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Exotic Explorer Cuisine

Photo: Scorpion on endive

An explorer-inspired menu
of scorpions and tarantulas comes to a table near you.
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A Taste for Adventure?
Reported Sara Goudarzi   Photograph courtesy of Lee Choo
Photo: Scorpion served on endive
  1 of 4 »

"This isn't Fear Factor," says Exotics Chairman Gene Rurka, 58 (shown below), the mastermind who supplies scorpions, beaver, maggots, and much more for the exotics appetizer hour at the annual dinner of the New York City–based Explorers Club, a worldwide society of explorers and field scientists. "These foods are a protein source for many indigenous peoples," Rurka says of the expedition-inspired cuisine. The unusual gustatory tradition, which began in 1905, hit the road this year with the apt moniker Taste of Adventure ( Sponsored by Redwood Creek wines, the eight-city tour features honey-glazed tarantulas, rosemary-rattlesnake cakes, and the crowd-pleasing scorpion with herb goat cheese on endive—all for free. Each dish is paired with an appropriate wine. For dessert, famed explorers, like Everest alpinist Peter Athans, impart wisdom from their travels. And yes, Rurka notes, some people inevitably say certain appetizers taste like chicken: "That's because it's familiar. If we ate more adventurously, we might be reminded of hog testicles or boa constrictor."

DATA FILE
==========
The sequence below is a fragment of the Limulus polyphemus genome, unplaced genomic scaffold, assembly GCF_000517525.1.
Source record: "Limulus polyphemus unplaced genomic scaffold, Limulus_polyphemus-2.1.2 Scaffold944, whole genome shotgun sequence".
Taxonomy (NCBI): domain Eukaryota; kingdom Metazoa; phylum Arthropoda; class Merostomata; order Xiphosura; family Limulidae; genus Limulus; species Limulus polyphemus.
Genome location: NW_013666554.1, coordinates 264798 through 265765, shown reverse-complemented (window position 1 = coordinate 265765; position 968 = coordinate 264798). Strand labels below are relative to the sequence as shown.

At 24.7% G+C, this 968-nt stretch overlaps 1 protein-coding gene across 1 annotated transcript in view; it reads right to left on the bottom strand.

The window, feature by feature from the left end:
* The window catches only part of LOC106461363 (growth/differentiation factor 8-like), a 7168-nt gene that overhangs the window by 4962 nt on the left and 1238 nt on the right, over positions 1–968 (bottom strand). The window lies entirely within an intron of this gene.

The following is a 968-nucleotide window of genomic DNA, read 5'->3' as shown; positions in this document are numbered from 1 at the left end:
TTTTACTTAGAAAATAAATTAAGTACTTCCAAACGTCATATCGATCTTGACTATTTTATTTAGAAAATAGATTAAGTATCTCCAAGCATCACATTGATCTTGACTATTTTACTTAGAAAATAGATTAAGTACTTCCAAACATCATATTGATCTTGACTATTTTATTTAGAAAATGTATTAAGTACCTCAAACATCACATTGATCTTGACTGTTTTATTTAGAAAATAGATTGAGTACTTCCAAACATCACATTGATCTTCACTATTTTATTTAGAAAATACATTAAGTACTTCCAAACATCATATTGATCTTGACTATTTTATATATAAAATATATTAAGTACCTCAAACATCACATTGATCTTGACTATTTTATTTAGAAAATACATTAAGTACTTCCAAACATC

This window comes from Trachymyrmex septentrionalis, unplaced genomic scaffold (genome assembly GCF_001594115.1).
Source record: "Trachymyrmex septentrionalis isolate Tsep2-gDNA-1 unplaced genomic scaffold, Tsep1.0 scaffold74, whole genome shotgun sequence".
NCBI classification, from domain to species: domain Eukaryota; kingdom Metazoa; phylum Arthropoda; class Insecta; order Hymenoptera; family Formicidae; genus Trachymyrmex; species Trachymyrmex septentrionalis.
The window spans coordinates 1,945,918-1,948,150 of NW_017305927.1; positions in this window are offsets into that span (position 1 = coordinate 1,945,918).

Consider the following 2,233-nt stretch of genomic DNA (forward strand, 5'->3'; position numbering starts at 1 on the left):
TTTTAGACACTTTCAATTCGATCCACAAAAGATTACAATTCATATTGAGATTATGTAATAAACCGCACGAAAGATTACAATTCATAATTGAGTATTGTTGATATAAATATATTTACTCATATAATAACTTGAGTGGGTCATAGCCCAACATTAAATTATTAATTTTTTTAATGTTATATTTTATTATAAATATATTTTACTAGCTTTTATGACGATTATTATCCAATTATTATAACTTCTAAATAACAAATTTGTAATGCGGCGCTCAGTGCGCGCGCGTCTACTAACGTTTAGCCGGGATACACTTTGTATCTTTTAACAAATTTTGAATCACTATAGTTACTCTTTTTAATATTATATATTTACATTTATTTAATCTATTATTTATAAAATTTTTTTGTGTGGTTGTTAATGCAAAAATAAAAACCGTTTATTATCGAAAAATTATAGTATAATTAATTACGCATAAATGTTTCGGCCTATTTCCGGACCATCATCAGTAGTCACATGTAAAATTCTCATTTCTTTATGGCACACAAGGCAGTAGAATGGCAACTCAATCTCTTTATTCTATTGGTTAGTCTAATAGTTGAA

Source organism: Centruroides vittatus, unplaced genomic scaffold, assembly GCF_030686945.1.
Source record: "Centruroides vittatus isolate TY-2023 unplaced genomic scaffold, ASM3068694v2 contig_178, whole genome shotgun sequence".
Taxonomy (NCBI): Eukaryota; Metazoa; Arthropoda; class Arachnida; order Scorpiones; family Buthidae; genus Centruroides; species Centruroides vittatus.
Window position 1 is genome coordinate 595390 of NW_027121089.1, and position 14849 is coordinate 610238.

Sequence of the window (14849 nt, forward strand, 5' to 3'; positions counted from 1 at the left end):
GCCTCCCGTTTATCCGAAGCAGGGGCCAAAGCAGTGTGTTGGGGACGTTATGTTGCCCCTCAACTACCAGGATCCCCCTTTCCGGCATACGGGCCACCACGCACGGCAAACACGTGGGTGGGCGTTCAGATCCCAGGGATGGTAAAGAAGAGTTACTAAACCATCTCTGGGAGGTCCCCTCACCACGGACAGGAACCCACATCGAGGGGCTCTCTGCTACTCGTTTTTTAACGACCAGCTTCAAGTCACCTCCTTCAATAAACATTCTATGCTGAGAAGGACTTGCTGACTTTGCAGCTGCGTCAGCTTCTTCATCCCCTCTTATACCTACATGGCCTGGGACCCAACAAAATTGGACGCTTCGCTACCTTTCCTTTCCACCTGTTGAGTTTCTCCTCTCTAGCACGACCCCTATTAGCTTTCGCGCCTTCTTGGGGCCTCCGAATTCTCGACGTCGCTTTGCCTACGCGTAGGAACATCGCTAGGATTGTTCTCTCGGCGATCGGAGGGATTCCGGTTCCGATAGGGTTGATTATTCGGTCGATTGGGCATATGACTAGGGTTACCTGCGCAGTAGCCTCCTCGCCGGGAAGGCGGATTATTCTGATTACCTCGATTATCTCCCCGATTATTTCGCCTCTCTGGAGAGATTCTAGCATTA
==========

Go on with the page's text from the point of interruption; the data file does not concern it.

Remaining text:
Sautéed scorpions (above), served on endive and known for their crunchy and herbal flavors, are the most sought after item on the menu. They are raised organically for human consumption.

Photo: Exotics Chairman Gene Rurka

Exotic-foods expert Gene Rurka (left) puts the finishing touches on the caribou pâté as part of the adventurous hors d'oeuvres in the kitchen of the Explorers Club headquarters in New York City.

Inset photograph courtesy of Redwood Creek Wines

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